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New Year’s Resolution #23: READ BETTER


Read Better 
by Rebecca Howard
Tulsa City-County Library 


I know that this time of year is all about looking forward. Believe me that I am as vulnerable as anyone to the sense of optimism a new year brings. THIS will be the year I finally start meditating regularly, eating a plant based diet, and decluttering that back bedroom into which no one is allowed. 


I’m not knocking resolutions. I love that as a species we are so relentlessly hopeful that we keep striving toward ideals that elude us year after year after year. That said, as I sit typing this in my “workout” clothes (that haven’t seen the inside of a gym in months), I’m also a big fan of small, incremental changes that will yield big results. 


There are a lot of people in my world who make reading resolutions. Several of us use Goodreads to track what books we read. I have friends and colleagues who routinely read over 100 books a year. As a naturally competitive person, I often lament that I cannot read faster, that I have to work, that I like Netflix.  At times I’ve found myself avoiding extra-long books because I fear they will hinder my yearly total (is that TOO much insight into my neuroses?). For example, A Little Life by Hanya Yanagihara is a book that has been on my radar for almost four years, but it’s 832 pages. I know this is ridiculous, and yet…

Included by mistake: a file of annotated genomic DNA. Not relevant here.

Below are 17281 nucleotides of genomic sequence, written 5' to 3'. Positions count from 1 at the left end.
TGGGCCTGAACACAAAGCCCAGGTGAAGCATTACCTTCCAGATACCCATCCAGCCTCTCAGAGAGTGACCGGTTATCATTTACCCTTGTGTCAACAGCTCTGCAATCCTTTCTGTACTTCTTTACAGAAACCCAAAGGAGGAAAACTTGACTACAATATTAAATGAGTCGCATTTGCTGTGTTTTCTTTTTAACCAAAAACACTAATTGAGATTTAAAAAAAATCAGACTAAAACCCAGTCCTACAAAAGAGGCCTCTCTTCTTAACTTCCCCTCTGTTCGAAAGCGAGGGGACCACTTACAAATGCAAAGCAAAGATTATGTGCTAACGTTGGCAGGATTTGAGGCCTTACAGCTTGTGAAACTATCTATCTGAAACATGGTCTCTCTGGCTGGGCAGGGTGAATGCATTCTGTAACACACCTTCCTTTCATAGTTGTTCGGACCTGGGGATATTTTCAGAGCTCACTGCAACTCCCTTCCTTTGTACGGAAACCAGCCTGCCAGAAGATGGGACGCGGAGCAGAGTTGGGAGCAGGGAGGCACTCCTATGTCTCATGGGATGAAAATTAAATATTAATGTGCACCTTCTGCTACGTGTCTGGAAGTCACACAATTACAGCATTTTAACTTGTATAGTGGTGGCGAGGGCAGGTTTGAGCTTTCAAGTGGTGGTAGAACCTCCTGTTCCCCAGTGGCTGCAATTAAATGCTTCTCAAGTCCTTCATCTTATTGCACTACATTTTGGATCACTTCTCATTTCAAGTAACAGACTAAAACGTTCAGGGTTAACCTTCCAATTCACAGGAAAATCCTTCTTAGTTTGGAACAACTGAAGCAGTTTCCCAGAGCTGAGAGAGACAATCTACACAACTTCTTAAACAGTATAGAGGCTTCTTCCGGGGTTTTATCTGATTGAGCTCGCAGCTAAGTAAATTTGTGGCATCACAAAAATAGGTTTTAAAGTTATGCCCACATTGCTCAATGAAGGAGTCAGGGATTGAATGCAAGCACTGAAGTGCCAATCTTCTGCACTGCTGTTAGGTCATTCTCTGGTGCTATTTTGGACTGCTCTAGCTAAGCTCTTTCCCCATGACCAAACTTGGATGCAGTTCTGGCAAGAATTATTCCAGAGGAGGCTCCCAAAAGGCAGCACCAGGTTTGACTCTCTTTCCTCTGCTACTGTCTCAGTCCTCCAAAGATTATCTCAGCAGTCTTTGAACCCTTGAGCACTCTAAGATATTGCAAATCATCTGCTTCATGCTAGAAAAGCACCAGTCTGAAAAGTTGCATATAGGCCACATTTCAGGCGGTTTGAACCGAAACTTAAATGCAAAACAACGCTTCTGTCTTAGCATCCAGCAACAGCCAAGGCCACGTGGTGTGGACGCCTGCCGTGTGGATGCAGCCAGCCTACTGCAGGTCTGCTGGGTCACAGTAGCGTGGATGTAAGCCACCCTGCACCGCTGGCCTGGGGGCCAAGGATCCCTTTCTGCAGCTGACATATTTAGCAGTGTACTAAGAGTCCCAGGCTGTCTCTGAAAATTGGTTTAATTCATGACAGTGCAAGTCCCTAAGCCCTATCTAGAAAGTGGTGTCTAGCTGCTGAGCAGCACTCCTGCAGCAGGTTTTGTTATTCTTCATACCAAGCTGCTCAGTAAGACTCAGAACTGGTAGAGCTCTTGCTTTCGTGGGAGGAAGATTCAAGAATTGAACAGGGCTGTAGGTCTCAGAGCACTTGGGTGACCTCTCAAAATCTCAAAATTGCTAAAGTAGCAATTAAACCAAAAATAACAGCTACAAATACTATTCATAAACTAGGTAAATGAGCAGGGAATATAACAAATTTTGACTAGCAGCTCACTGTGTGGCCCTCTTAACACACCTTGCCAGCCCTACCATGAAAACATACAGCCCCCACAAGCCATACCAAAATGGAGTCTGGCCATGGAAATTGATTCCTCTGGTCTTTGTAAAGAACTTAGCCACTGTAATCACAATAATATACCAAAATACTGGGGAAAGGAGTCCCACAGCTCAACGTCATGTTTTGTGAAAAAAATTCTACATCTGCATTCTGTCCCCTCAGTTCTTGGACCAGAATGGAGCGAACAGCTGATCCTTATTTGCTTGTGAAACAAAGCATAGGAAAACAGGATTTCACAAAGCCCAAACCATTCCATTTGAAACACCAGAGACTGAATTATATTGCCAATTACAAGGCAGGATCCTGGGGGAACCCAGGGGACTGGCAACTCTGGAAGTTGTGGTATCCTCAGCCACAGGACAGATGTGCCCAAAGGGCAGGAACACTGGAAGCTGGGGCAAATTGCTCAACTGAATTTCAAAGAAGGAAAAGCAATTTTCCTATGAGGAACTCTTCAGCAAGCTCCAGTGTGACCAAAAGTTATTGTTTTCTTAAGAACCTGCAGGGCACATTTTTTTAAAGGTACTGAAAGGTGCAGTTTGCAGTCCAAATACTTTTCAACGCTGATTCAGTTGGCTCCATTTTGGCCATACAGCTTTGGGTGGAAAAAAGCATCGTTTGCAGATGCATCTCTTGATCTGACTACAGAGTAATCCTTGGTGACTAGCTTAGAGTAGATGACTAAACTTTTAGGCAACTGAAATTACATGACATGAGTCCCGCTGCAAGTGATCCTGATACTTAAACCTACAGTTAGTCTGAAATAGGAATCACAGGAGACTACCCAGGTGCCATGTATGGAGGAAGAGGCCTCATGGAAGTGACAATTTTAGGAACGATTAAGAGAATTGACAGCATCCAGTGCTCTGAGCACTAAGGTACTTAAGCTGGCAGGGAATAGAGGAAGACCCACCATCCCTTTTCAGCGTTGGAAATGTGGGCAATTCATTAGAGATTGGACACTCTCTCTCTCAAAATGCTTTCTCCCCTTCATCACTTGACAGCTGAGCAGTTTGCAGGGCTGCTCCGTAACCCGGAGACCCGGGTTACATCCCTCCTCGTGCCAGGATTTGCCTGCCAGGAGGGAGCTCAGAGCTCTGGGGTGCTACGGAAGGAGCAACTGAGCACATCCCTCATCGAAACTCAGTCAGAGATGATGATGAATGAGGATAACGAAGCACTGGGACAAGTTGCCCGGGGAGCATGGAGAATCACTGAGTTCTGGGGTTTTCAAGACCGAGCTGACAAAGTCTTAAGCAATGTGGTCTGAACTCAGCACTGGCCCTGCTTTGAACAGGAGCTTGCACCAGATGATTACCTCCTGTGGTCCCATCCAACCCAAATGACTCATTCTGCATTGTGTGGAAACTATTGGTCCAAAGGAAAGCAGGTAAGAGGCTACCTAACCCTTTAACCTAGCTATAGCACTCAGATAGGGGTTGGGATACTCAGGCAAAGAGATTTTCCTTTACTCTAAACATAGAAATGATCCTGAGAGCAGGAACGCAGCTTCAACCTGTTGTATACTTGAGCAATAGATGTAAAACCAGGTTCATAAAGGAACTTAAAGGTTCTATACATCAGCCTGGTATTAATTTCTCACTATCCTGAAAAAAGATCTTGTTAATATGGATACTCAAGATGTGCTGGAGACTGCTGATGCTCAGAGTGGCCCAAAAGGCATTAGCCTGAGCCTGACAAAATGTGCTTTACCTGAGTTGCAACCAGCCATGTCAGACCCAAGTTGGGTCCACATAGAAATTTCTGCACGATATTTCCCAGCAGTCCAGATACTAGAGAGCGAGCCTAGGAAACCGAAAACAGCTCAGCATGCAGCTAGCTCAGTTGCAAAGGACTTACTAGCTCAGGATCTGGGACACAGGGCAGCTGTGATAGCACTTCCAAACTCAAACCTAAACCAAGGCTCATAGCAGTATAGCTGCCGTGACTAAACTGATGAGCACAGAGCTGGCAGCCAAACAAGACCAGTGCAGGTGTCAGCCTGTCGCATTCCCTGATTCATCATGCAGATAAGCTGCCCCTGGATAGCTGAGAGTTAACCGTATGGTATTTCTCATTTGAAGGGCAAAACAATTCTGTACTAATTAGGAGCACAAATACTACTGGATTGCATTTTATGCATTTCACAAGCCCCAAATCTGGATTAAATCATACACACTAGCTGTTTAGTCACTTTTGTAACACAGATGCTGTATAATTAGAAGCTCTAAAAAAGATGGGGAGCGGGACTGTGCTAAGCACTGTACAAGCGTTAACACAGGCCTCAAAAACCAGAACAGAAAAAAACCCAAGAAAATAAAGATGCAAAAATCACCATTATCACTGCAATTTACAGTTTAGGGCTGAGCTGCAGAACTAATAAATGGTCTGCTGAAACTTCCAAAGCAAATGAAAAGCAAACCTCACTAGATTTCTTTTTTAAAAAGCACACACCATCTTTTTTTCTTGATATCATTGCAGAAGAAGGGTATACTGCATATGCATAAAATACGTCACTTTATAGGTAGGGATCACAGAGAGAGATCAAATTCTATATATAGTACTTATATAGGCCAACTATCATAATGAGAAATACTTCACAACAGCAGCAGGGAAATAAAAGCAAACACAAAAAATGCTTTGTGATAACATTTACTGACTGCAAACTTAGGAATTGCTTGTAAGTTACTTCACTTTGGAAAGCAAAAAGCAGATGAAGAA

So my reading resolution is to read better—to be more thoughtful about what I read, to care more about quality rather than quantity, to slow down and jot down some quotes along the way. I still want to read more, but not because I want to reach a goal. I want to create more time for reading because it is infinitely more rewarding that scrolling through my phone (although if you have a video of a goat in a sweater, please send my way ASAP) or watching just one more episode of Schitt’s Creek. One of my current practices is to listen to more books while I’m walking the dog, and audiobooks count as reading (if you don’t believe me, ask the Journal of Neuroscience).  


Finally, I want to read better, because I want to be better. I firmly believe that reading makes us better humans. And really, what could be a more important resolution right now than being a kinder, more connected, and empathetic human being. If you’d still like some guidance to motivate you to read more in 2020, I highly recommend Modern Mrs. Darcy’s reading challenge. It’s manageable, flexible, and, dare I say it, so pretty. I mean, there’s a printable reading journal, friends! I’m wishing us all a very happy, healthy year of better reading in 2020. 


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